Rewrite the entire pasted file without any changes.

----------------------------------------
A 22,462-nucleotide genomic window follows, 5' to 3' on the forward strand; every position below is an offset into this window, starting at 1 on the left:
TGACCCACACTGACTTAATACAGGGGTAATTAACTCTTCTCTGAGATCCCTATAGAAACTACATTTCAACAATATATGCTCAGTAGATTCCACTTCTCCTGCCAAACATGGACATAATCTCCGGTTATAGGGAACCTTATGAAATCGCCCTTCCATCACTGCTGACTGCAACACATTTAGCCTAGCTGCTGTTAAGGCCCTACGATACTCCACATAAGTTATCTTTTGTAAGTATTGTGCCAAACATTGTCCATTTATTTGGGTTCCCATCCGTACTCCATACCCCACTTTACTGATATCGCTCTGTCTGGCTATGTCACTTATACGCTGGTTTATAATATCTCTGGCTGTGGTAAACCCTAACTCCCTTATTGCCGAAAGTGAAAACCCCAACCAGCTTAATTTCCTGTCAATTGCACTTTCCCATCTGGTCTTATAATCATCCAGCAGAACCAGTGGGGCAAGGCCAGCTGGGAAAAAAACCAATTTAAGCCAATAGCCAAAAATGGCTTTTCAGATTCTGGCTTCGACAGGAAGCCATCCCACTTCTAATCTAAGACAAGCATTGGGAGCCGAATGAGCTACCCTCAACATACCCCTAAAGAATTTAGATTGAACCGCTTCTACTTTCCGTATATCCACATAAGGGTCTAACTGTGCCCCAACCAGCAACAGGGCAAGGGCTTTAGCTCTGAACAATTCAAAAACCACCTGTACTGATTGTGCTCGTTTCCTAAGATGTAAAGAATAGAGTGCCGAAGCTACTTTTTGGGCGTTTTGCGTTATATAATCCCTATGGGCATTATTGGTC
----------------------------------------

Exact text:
A 22,462-nucleotide genomic window follows, 5' to 3' on the forward strand; every position below is an offset into this window, starting at 1 on the left:
TGACCCACACTGACTTAATACAGGGGTAATTAACTCTTCTCTGAGATCCCTATAGAAACTACATTTCAACAATATATGCTCAGTAGATTCCACTTCTCCTGCCAAACATGGACATAATCTCCGGTTATAGGGAACCTTATGAAATCGCCCTTCCATCACTGCTGACTGCAACACATTTAGCCTAGCTGCTGTTAAGGCCCTACGATACTCCACATAAGTTATCTTTTGTAAGTATTGTGCCAAACATTGTCCATTTATTTGGGTTCCCATCCGTACTCCATACCCCACTTTACTGATATCGCTCTGTCTGGCTATGTCACTTATACGCTGGTTTATAATATCTCTGGCTGTGGTAAACCCTAACTCCCTTATTGCCGAAAGTGAAAACCCCAACCAGCTTAATTTCCTGTCAATTGCACTTTCCCATCTGGTCTTATAATCATCCAGCAGAACCAGTGGGGCAAGGCCAGCTGGGAAAAAAACCAATTTAAGCCAATAGCCAAAAATGGCTTTTCAGATTCTGGCTTCGACAGGAAGCCATCCCACTTCTAATCTAAGACAAGCATTGGGAGCCGAATGAGCTACCCTCAACATACCCCTAAAGAATTTAGATTGAACCGCTTCTACTTTCCGTATATCCACATAAGGGTCTAACTGTGCCCCAACCAGCAACAGGGCAAGGGCTTTAGCTCTGAACAATTCAAAAACCACCTGTACTGATTGTGCTCGTTTCCTAAGATGTAAAGAATAGAGTGCCGAAGCTACTTTTTGGGCGTTTTGCGTTATATAATCCCTATGGGCATTATTGGTC